Location

Utah State University

Start Date

10-5-2010 1:45 PM

Description

Internal gravity waves are inherent in the atmosphere and ocean as a result of the stable stratification of these mediums. Internal waves may be generated in many ways, including by flow over topography, convective storms, or turbulent mixing. As they propagate through their medium, internal waves of various scales (tens of meters to tens of kilometers) interact with other fluid flow phenomena found throughout geophysical fluid flows. The interaction of small-scale internal waves with a vortex dipole is of particular interest due to the rotation of the earth resulting in constant vortex generation. The speed and direction with which internal waves approach a vortex dipole can significantly affect the wave-vortex interaction, determining if the energy of the internal waves will be absorbed, refracted, or unaffected by the dipole. The interaction presented involves waves propagating in the same direction as the translation of the dipole. This co-propagating interaction yields a spreading of wave energy, termed defocusing, observed as rays interact with the dipole and then diverge in the spanwise direction. Waves can approach critical levels, where the wave energy is absorbed by the dipole or the waves are overturned and possibly break. As wave breaking cannot be simulated with this linear model, an analysis of changes in wave steepness aids in estimating the onset of breaking. The numerical results support the experimental study of Godoy-Diana, Chomaz and Donnadieu (2006).

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May 10th, 1:45 PM

Numerical Investigation of Internal Wave-Vortex Interactions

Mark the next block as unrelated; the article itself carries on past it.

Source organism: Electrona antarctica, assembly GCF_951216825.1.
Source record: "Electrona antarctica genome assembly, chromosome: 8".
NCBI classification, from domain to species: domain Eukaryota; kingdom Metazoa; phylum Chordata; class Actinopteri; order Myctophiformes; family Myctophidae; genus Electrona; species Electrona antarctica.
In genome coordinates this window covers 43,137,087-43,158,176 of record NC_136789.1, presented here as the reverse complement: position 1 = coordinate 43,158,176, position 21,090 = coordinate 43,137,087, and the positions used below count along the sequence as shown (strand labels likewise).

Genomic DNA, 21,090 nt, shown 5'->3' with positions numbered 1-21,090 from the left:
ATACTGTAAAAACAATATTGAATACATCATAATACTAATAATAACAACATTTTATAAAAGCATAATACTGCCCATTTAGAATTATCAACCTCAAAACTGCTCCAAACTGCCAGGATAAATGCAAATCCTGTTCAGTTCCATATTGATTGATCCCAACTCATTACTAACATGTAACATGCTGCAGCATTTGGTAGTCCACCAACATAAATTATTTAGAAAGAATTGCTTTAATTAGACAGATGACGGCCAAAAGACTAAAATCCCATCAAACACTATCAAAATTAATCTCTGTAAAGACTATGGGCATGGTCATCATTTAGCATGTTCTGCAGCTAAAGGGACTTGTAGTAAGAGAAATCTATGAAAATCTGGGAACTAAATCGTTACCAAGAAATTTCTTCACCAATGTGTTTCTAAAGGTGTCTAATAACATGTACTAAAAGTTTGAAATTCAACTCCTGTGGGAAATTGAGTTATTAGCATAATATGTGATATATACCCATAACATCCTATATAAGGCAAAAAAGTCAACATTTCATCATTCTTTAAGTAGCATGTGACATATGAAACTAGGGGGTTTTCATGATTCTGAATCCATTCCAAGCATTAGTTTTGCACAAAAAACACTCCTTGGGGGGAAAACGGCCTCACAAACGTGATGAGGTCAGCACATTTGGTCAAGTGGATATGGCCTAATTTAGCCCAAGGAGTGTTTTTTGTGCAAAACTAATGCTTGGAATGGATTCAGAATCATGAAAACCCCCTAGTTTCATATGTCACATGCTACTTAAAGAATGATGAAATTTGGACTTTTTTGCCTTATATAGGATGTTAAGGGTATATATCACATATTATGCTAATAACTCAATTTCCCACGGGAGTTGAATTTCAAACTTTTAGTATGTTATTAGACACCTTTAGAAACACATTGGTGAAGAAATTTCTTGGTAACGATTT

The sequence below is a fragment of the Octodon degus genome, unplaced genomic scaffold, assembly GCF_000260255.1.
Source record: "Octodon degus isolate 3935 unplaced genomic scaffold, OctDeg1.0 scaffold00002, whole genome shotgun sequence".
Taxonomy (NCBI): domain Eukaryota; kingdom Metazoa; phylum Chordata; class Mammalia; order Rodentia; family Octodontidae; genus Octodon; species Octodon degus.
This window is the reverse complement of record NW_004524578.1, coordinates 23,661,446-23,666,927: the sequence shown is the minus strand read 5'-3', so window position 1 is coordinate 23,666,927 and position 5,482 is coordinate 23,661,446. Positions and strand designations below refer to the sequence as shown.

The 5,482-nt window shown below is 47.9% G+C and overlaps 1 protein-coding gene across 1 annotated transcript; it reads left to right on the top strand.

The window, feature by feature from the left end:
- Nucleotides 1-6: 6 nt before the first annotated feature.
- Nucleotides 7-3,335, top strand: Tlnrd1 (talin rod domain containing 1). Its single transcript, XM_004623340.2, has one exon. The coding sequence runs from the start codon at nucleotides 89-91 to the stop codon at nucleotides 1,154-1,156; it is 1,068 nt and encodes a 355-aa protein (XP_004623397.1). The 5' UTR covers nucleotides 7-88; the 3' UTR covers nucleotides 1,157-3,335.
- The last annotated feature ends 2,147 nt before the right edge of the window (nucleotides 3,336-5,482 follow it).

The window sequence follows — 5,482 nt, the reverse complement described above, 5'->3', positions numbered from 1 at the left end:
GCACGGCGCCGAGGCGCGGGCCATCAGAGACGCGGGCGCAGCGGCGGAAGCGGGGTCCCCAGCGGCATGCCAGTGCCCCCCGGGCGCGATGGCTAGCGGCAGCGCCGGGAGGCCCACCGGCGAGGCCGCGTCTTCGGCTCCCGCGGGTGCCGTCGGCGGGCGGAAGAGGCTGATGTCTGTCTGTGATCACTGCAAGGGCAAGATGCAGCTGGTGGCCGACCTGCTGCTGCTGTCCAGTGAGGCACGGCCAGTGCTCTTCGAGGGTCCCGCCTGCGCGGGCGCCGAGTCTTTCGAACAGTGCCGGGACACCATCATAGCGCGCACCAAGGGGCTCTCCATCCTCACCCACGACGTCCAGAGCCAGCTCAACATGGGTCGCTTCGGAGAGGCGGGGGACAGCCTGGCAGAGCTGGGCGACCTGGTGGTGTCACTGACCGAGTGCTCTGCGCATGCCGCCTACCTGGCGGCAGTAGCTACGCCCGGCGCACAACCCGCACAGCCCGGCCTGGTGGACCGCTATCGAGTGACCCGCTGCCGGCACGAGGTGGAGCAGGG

Utah State University

Internal gravity waves are inherent in the atmosphere and ocean as a result of the stable stratification of these mediums. Internal waves may be generated in many ways, including by flow over topography, convective storms, or turbulent mixing. As they propagate through their medium, internal waves of various scales (tens of meters to tens of kilometers) interact with other fluid flow phenomena found throughout geophysical fluid flows. The interaction of small-scale internal waves with a vortex dipole is of particular interest due to the rotation of the earth resulting in constant vortex generation. The speed and direction with which internal waves approach a vortex dipole can significantly affect the wave-vortex interaction, determining if the energy of the internal waves will be absorbed, refracted, or unaffected by the dipole. The interaction presented involves waves propagating in the same direction as the translation of the dipole. This co-propagating interaction yields a spreading of wave energy, termed defocusing, observed as rays interact with the dipole and then diverge in the spanwise direction. Waves can approach critical levels, where the wave energy is absorbed by the dipole or the waves are overturned and possibly break. As wave breaking cannot be simulated with this linear model, an analysis of changes in wave steepness aids in estimating the onset of breaking. The numerical results support the experimental study of Godoy-Diana, Chomaz and Donnadieu (2006).